Maintenance for the Unable and Unwilling
I keep giving advice in these columns, but I am not certain that everyone wants to do all the things I suggest. Maybe machines are the bane of your existence. You only tolerate them. (But that’s alright because they probably don’t like you either.)
You cannot be in this business without equipment. So let me make some suggestions for things you can do without getting your hands dirty. Taking control of this area of your business doesn’t mean you have to hold the screwdriver.
Understand the process and names
This is an area that I find quite frustrating and I know it frustrates my customers as well. I ask very precise questions but I often find myself asking several follow-up questions to confirm an imprecise answer. If I can’t accurately understand the information you are giving me, I cannot make a recommendation.
If you can’t communicate the problem accurately to me and I cannot communicate the solution clearly to you, we are both wasting our time.
We deal with one service technician in a plant who started as a carpenter. He has had to work at it for a few years, but now he understands how the machines work and the names of the parts. He doesn’t understand everything about the machines, but he can understand instructions and follow them.
When you call and say “the thing fell off the side of the boiler!” I can’t help you (that was an actual call).
You may not understand the mechanics of how your dry cleaning machine works but you need to know the names of the main parts. You should be able to discuss the process that makes up a cleaning cycle. Yes, it is work learning all of that but this is your livelihood. When you spend $100,000 on a machine, you should expect to have to spend a few hours learning to operate it properly.
The same goes for laundry, pressing and stain removal. How do those machines work and what problems occur when they stop working properly?
Build a team
Regardless of whether or not you are going to do your own maintenance, you need to build a professional team. Just like you have a banker, accountant and lawyer, you also need an equipment technician, electrician, welder, plumber, IT guy and maybe even a general handyman.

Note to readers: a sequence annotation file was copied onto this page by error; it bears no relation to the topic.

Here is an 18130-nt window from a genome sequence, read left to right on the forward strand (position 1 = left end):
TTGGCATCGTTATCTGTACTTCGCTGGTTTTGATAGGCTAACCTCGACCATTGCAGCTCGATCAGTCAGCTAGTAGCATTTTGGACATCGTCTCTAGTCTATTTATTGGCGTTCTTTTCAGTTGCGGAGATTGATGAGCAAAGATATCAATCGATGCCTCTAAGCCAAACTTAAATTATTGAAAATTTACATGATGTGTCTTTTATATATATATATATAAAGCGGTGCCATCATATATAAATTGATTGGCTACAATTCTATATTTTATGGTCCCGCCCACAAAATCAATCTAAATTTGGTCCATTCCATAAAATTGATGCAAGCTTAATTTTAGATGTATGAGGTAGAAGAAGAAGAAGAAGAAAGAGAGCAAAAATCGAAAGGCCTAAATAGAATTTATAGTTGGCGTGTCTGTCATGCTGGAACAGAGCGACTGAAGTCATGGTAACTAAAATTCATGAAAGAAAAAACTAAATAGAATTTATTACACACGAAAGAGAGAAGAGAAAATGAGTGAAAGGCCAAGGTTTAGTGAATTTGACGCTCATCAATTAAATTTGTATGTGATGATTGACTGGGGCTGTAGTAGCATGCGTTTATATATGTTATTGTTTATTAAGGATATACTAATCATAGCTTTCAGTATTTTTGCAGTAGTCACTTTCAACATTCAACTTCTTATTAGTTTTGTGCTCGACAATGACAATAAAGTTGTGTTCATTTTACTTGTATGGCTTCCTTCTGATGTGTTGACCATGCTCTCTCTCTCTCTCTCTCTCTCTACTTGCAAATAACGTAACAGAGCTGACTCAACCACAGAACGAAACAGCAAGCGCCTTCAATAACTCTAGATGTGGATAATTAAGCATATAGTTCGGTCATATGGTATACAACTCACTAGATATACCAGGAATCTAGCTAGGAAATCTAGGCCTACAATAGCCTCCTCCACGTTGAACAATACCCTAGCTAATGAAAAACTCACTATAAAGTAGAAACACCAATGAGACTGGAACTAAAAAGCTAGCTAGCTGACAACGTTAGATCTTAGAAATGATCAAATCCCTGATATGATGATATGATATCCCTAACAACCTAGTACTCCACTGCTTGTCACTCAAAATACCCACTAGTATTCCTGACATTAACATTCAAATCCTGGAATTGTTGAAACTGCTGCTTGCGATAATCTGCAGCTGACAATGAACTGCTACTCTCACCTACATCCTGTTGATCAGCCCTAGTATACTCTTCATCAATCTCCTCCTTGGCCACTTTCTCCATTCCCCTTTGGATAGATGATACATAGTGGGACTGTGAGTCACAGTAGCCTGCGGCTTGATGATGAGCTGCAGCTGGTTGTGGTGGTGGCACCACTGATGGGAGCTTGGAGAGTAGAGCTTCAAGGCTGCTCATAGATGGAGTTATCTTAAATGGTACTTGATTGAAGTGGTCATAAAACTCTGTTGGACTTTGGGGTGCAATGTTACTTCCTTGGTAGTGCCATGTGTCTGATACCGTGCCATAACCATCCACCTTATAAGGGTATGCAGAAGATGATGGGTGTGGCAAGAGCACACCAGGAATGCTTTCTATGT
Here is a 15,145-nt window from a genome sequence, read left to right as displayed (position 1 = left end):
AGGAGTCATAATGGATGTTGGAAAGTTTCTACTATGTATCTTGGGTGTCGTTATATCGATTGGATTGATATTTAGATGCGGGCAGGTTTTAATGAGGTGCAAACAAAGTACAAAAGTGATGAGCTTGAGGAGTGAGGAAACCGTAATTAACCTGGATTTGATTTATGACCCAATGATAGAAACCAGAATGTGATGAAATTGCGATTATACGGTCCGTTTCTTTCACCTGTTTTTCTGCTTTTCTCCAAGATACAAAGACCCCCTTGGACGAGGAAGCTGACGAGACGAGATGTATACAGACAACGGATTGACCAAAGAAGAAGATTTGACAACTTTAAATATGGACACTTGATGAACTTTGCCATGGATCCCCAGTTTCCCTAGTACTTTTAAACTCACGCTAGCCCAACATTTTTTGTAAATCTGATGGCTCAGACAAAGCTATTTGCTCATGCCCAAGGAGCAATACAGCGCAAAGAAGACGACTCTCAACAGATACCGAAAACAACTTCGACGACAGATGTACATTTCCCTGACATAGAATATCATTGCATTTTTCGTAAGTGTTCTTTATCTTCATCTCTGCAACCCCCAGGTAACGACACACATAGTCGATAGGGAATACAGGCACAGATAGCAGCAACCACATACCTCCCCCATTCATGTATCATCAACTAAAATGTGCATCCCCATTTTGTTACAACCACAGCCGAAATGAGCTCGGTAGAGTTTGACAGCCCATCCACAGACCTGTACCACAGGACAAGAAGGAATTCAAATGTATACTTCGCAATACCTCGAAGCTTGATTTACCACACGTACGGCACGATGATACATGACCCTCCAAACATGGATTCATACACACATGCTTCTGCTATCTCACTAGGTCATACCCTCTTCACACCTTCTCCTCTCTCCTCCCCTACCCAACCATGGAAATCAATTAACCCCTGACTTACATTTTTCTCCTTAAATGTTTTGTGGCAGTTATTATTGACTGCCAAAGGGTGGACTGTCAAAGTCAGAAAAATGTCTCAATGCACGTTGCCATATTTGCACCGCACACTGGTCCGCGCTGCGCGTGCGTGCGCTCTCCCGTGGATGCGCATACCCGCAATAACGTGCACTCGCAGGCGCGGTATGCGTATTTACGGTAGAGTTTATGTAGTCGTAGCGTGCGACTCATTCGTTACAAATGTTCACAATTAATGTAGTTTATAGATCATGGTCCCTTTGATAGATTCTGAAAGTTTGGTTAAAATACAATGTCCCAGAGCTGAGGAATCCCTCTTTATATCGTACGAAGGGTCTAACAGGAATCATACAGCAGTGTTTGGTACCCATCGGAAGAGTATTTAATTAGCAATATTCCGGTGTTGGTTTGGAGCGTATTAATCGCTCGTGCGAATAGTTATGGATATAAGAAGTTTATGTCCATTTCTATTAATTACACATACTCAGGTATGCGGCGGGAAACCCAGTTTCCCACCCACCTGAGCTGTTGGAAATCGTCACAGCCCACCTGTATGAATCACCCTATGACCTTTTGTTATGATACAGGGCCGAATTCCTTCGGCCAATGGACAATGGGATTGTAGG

Make a list and continually develop your relationships with each of them. What is the best way to get them on your team? Take their advice and pay them early.
If I call Wayne (my electrician) and tell him something is an emergency, he will have it fixed the same day. Why? Because he knows I trust his advice and he knows he will be paid within a couple of days. You think that is crazy? Try running with a machine down because you couldn’t get anyone to look at it right away.
Rather than being at the mercy of some stranger, take control and build yourself a team. You need to develop long-term relationships with these people. They hold your business in their hands. These are the people you hope will rescue you when you are down. Try to call them more often than just when it is an absolute emergency. Learn to trust one another.
One of the first things you need to do is find or get manuals for all of your machines. They have information on preventive maintenance. The manufacturer knows that machine and is trying to help you succeed. Follow the recommendations. Can you make a check sheet and make sure things are done?
Those manuals will save you money if your technician ever needs a wiring diagram or to confirm an adjustment. They can also be used to train your staff in the correct operation of the machine.
Buy an air dryer
There are few things that will make as big a difference in your maintenance costs as an air dryer. Compressed air contains water. Water washes out the lubrication in valves and cylinders. Eventually you will have problems with cylinders moving slowly or not at all. Valves may not open or may stick open. Shirt units move erratically and your pressing quality will suffer.
An air dryer will pay for itself very quickly. Your nice new machine will run fine for a couple years and then it may start to have intermittent problems. If you wait till then, you may have already caused serious degradation to the condition of the machine.
How do you take control? Start with the machine manuals. List the scheduled maintenance that the manufacturer recommends. Doing those things will eliminate a significant portion of your breakdowns, and save you money in the long run.
You should have a list of everything required for every machine. List it monthly and quarterly and then make sure that it gets done. If your staff sees you caring for their machines, they will also take better care of their machines.
Schedule a weekly walk through the plant to look, listen and touch your machines. Look for leaks and smell things. Machines almost always give you a warning before they break down. You just have to be listening.
Maintenance without dirty hands
So you don’t want to do maintenance – then why are you reading my column? You are reading it because you have machines and they are out of control. Only you can fix this problem.
You are the owner/manager/supervisor – maintenance is your responsibility. You are not there for your good looks! Take control back from the machines. You are in charge.
Kevin Marois founded Calgary-based Integrity Mechanical in 2003 to service plants in western Canada. He writes on issues related to equipment, its purchase, maintenance and use. You can reach Kevin at email@example.com or via his website www.imicanada.ca